There is some very poor academic writing advice out there in the ether. And crappy academic writing advice drives me crackers. So, a health warning, this post is a bit of a rant. What do I mean by poor writing advice? Here’s some I found earlier, a little snippet from a university library website. It’s written for undergraduates and you can guess the problems that the advice is meant to fix.
|MAKE YOUR WRITING FORMAL AND IMPERSONAL
· Avoid too much personal language (I, my, we etc). Some tutors prefer you to avoid it completely.
· Never use emotive language; be objective rather than subjective
· Avoid being too dogmatic and making sweeping generalisations.
It is usually best to use some sort of “hedging” language (see below) and to qualify statements that you make.
· You should consistently use evidence from your source reading to back up what you are saying and reference this correctly.
· Use nominalisation; that is, try to write noun-based phrases rather that verb-based ones.
For example, instead of
Crime was increasing rapidly and the police were becoming concerned.
The rapid increase in crime was causing concern among the police.
In general, academic writing tends to be fairly dense, with relatively long sentences and wide use of subordinate clauses. Remember, however, that your main aim is clarity, so don’t be too ambitious, particularly when you’re starting to write.
In order to put some distance between what you’re writing and yourself as writer, to be cautious rather than assertive, you should:
· Avoid overuse of first person pronouns (I, we, my, our), use impersonal subjects instead
(It is believed that …, it can be argued that …) use passive verbs to avoid stating the ‘doer’ (Tests have been conducted) use verbs (often with it as subject) such as imagine, suggest, claim, suppose
· Use ‘attitudinal signals’ such as apparently, arguably, ideally, strangely, unexpectedly.
These words allow you to hint at your attitude to something without using personal language.
· Use verbs such as would, could, may, might which ‘soften’ what you’re saying.
· Use qualifying adverbs such as some, several, a minority of, a few, many to avoid making over-generalisations.
So your undergraduate assignment can’t sound like you’re talking to your mates…fair enough. Nothing to argue with there. I’m not saying you don’t need to give advice about these things. As long as the advice is sound. OF COURSE students need to know how to argue their case so it doesn’t sound like they are still in third grade at primary school.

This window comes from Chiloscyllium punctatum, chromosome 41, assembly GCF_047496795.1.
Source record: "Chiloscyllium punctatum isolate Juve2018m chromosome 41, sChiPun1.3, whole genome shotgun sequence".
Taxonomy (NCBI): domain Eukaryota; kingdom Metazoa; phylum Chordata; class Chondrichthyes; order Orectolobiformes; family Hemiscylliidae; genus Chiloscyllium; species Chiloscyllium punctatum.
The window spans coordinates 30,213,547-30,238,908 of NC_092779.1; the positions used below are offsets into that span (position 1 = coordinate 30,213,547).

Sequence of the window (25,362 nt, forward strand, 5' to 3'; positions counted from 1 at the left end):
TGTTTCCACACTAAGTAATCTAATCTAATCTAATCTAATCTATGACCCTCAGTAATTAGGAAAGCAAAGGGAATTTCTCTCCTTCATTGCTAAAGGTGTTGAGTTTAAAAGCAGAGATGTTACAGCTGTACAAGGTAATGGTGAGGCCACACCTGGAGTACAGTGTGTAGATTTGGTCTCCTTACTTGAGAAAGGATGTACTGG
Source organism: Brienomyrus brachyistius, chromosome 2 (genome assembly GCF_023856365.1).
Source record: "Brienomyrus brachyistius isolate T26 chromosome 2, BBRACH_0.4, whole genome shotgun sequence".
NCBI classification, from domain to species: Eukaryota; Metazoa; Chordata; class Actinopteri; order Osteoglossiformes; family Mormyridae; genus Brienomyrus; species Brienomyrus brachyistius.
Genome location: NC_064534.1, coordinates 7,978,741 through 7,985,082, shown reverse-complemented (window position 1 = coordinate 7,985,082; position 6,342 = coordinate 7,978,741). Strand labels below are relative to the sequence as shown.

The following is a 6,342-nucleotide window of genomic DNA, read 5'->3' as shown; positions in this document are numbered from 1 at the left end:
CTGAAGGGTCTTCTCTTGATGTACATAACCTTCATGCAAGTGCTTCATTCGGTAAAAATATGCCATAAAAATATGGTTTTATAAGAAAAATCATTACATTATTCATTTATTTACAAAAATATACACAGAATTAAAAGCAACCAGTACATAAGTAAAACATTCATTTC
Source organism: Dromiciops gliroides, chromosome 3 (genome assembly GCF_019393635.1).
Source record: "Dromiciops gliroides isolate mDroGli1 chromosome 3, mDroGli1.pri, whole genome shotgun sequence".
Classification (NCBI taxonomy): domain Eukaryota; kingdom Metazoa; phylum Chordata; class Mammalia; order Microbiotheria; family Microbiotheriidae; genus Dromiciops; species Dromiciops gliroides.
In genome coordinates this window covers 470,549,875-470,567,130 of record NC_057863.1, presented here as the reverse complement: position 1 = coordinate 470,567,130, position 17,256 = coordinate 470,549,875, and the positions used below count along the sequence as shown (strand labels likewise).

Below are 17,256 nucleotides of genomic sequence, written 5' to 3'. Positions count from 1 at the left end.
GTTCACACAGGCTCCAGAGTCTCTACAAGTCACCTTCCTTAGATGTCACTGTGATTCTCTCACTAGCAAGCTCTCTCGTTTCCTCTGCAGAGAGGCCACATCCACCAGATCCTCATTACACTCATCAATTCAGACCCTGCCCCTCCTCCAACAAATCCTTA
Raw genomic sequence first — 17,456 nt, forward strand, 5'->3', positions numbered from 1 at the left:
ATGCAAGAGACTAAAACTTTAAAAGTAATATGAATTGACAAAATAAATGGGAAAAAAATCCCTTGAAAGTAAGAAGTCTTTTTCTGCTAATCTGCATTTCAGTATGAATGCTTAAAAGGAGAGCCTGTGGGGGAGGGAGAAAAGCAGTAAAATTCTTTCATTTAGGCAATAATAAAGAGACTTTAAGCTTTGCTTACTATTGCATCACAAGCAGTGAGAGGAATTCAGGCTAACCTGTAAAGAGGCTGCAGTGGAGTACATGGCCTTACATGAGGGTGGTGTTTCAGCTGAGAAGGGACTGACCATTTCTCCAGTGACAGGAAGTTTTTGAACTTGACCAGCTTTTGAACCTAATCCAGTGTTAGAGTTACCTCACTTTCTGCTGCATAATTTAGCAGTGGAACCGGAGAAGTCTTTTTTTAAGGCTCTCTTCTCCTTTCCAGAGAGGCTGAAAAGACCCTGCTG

BUT and it’s a big but… is this the best way to formulate advice that will help students write good undergraduate assignments? Really? Let’s look at what’s said.
Make it formal – but too much nominalised, hedged, impersonal writing can be deadly dull. It’s what gives academic writing a very bad name. Don’t overgeneralise so use some, several, a minority – but this is likely to be read as just plain vague. Don’t be too ambitious – why not be ambitious in your writing? Do the advice-givers here really mean don’t try too hard to write the way you think academic writing goes? *facepalm*
Why am I so bothered by this well meant advice? Is it really so dreadful? Well. I’m partly in sympathy with people who have to mark the work of any student who unthinkingly follows these maxims… but more seriously, I’m concerned because of the academic writing lessons that are being taught here for the future.
Setting up these kinds of writing patterns at undergraduate level doesn’t lay firm foundations for the academic writing that is most desirable in postgraduate courses. Quite the contrary. In fact, this kind of advice sets people up to think that dense, stodgy, vague, impersonal, detached prose IS academic. And that’s what they must do.
But that’s not the case. It’s quite possible, in academic writing, to be well evidenced, nuanced and, if it fits with the topic, even let your feelings be known. You can have style. A bit of pzazz. You can be clear, engaging and informative – and more.
You don’t have to be formal, impersonal and avoid commitment. You do, of course, use hedges and nominalisations, as appropriate, but you can keep these under control and not let them run amok through pages and pages of text.
‘Be non committal and formal’ is lousy academic writing advice, and misleading, even if very well intentioned. It’s certainly advice which won’t do the future of academic writing any good at all. At all.
Rant over. Note to self, just breathe deeply now…